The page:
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Soviet Union

The Balance among Energy Sources

The Twelfth Five-Year Plan called for a period of intense construction of thermal and nuclear plants. By 1990 nuclear capacity was to reach almost 1.5 times its 1985 level. By the year 2000, most large thermal stations were to be capable of burning the abundant but low-quality coal mined east of the Urals. Berezovka, the largest Soviet thermoelectric station yet built, was scheduled to open at the Kansko-Achinsk fuel and power complex by 1990. The Unified Electrical Power System (see Glossary), which is the centralized energy distribution grid and the showpiece of the Soviet energy program, was to be connected with the Central Asian Power System by 1990, bringing 95 percent of the country's power production into a single distribution network.

Despite the presence of some of the world's largest hydroelectric stations, such as Krasnoyarsk, Bratsk, Ust'-Ilimsk, and Sayano-Shushenskoye, reliance on hydroelectric power is decreasing. All large, untapped rivers are east of the Urals--in the Kazakhstan, East Siberia, and Far East economic regions--and few major hydroelectric projects are planned west of the Urals. Although hydroelectric power is renewable and flexible, water levels are subject to unpredictable climatic conditions. Plans called for ninety new hydroelectric stations to be started between 1990 and 2000. The Twelfth Five-Year Plan called for nuclear power to displace hydroelectric power by 1990 as the second largest electricity source in the Soviet Union. The planned share of nuclear power in the national power balance for 1990 was 21 percent, while hydroelectric power was already below 15 percent in 1985. By comparison, nuclear generation represented a smaller percentage--15.5 percent--of power production in the United States in 1985. An estimated sixteen nuclear plants (forty-five reactors total) were operating in 1988.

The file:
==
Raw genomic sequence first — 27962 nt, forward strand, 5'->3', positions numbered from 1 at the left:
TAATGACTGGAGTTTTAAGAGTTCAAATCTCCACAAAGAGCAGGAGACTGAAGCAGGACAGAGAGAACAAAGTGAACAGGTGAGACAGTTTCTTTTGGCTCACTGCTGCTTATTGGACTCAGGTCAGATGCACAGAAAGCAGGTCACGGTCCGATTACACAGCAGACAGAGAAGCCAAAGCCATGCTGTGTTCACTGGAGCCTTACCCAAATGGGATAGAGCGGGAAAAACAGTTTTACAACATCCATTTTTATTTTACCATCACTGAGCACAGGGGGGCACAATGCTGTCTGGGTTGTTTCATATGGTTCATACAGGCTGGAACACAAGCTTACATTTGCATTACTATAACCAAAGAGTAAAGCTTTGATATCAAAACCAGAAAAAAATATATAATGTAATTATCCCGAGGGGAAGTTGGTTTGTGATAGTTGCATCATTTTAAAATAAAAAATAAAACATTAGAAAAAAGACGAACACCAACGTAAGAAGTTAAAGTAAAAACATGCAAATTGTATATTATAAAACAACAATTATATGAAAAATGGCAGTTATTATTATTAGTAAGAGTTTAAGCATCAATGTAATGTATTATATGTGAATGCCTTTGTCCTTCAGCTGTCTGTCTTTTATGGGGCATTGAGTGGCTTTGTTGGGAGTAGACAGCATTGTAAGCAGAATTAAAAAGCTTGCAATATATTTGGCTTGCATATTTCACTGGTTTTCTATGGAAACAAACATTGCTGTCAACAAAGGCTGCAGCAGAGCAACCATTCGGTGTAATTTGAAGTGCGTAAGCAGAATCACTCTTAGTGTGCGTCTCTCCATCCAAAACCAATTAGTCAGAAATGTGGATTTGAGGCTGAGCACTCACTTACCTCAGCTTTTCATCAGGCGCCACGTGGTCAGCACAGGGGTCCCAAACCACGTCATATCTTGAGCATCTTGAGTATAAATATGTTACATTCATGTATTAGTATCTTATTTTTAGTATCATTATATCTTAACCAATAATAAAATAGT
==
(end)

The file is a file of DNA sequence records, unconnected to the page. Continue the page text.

The Soviet Union has led the world in magnetohydrodynamic power generation. This highly efficient method directly converts the energy of conventional steam expansion into power, using superconductor magnetic fields. The first magnetohydrodynamic plant in the world was built at Ryazan' in the mid-1980s.

Data as of May 1989